Here are the Most Influential Countries in Asia
There are many factors which come together to determine the level of a country's real-world power. What is Taiwan's status in terms of resource and influence on this power list?
Here are the Most Influential Countries in AsiaBy Jeff Desjardins
They say the pen is mightier than the sword.
However, what they often fail to mention is that the pen is even mightier when it comes with massive amounts of leverage, influence, and power backing it up on every stroke.
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Every country is interested in gaining influence, and earlier this week we showed you an interactive infographic from the Lowy Institute that compared the strength of Asian powers to the United States.
Today’s chart uses the same data set, and it not only highlights the most influential countries in the Asian arena, but it also plots resources (i.e. the potential for power) of countries against their actual level of influence. The Lowy Institute calls this the “Power Gap” and it is intended to show whether a country is overperforming or underperforming in terms of fulfilling its expected level of influence on the region.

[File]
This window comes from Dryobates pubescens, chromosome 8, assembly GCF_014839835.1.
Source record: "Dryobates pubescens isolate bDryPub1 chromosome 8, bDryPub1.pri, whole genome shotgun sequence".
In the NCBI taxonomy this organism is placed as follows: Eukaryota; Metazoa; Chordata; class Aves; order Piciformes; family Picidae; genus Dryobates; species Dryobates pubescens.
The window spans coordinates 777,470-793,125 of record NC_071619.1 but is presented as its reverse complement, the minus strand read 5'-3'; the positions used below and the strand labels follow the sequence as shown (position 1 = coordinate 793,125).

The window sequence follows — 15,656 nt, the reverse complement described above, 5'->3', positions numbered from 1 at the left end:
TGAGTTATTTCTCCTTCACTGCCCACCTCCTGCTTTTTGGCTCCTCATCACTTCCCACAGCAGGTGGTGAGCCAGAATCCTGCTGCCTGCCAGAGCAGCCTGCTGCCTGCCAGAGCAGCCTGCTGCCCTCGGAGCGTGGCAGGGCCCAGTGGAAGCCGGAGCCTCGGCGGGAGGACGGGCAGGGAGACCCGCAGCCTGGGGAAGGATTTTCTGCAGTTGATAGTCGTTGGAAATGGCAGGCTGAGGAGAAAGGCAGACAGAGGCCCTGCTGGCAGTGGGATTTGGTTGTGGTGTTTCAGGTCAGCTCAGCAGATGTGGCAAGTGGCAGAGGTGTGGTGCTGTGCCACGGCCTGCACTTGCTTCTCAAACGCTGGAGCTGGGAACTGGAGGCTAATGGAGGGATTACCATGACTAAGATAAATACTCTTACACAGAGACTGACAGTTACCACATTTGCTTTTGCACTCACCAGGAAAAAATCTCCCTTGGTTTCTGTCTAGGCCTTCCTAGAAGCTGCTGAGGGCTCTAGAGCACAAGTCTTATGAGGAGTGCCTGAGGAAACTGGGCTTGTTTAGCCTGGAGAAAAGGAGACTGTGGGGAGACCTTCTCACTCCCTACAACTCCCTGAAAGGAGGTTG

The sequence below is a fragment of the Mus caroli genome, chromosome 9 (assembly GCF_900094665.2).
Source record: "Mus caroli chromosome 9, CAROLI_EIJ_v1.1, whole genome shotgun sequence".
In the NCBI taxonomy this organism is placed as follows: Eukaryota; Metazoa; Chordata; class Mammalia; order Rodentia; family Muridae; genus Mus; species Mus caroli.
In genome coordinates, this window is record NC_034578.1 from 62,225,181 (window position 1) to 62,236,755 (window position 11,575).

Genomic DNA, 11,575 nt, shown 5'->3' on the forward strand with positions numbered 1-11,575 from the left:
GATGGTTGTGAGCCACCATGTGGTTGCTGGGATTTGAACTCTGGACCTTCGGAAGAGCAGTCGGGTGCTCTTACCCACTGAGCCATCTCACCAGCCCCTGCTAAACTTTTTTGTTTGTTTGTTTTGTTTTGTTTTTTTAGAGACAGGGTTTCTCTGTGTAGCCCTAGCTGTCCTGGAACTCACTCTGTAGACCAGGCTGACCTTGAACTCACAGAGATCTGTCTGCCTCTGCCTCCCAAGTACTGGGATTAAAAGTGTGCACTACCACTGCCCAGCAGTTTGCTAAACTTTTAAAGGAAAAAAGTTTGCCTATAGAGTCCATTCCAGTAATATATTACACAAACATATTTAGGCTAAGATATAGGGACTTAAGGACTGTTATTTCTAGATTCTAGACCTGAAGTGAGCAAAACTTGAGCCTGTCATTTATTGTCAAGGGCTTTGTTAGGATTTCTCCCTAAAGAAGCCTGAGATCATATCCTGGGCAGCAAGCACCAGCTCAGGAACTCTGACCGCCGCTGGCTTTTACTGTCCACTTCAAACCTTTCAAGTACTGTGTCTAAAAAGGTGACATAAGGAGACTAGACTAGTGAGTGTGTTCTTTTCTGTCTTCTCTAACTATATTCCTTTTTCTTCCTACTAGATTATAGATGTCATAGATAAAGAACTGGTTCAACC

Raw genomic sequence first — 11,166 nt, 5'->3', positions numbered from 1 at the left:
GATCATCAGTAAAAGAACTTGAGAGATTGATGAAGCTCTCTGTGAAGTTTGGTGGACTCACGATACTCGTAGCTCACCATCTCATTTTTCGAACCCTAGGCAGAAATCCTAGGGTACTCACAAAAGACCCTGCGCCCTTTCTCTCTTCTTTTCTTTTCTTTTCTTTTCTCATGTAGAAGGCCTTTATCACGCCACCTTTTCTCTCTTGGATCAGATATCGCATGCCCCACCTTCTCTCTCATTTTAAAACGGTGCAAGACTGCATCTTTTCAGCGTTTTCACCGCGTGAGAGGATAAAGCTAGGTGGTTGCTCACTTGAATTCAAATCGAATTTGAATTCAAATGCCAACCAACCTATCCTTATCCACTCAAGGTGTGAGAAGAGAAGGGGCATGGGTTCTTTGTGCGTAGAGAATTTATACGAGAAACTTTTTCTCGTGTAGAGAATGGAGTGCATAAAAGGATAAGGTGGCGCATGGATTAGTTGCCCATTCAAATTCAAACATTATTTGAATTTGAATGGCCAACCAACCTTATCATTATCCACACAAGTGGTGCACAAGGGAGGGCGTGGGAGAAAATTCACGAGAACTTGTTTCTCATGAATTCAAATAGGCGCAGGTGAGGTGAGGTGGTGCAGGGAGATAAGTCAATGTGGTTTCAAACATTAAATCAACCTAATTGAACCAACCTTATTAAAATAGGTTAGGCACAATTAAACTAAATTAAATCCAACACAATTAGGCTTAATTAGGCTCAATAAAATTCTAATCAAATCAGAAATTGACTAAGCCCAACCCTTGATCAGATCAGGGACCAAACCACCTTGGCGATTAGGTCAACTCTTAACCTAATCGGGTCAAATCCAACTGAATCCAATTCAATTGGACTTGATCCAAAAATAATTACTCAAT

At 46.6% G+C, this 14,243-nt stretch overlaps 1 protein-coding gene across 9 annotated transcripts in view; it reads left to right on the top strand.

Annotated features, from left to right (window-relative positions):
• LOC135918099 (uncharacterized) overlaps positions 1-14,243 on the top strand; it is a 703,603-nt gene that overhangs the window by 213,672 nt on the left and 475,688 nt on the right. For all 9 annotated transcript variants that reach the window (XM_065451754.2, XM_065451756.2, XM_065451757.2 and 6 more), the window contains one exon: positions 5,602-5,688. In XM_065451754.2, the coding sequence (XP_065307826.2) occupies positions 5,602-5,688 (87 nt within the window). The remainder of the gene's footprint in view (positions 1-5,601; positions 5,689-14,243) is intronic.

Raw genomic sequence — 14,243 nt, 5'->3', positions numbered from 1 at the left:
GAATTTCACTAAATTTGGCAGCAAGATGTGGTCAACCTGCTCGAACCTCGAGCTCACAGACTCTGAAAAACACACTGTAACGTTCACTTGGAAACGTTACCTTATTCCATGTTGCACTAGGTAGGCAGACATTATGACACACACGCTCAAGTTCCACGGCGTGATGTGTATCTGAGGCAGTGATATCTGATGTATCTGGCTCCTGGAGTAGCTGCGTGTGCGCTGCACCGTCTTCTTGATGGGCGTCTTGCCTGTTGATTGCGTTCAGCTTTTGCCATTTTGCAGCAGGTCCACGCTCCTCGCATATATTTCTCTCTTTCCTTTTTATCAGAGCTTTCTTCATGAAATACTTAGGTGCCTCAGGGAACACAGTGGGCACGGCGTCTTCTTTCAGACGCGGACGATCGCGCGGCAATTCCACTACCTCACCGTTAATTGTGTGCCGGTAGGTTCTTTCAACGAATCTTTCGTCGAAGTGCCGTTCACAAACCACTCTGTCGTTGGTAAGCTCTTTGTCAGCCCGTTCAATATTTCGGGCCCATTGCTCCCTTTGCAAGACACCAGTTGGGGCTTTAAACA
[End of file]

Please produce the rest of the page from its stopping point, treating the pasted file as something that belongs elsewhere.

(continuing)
Here are descriptions of the two measures which are used for the Power Gap:
Resources: A score based on economic resources, military capability, resilience, and future trends, this measurement provides an assessment of a country’s material capabilities and robustness, which are requisite factors in the exercise of power.
Influence: A score based on diplomatic influence, economic relationships, defense networks, and cultural influence, this measurement is used to assess a country’s level of influence on other countries in the Asian arena.
Next, we’ll look at the actual numbers to see what we can learn.
Here’s how countries perform – as a reminder, this is based on the Asia Power Index, which is made up of countries in the Asia-Pacific region and the United States.
In terms of absolute power, the U.S. and China top the list. Interestingly, Russia is only 5th place overall.
The “Power Gap” partially seems to explain this, as Russia appears to have the biggest gap between its expected power and its actual power. The country has the second worst power gap at -6.4.
Looking at the opposite end of the spectrum, it appears Japan, Singapore, and Australia are all punching above their weight in terms of influence. Meanwhile, Malaysia has the 5th best power gap, which may be unexpected for many.
Original content can be found at the website of World Economic Forum.
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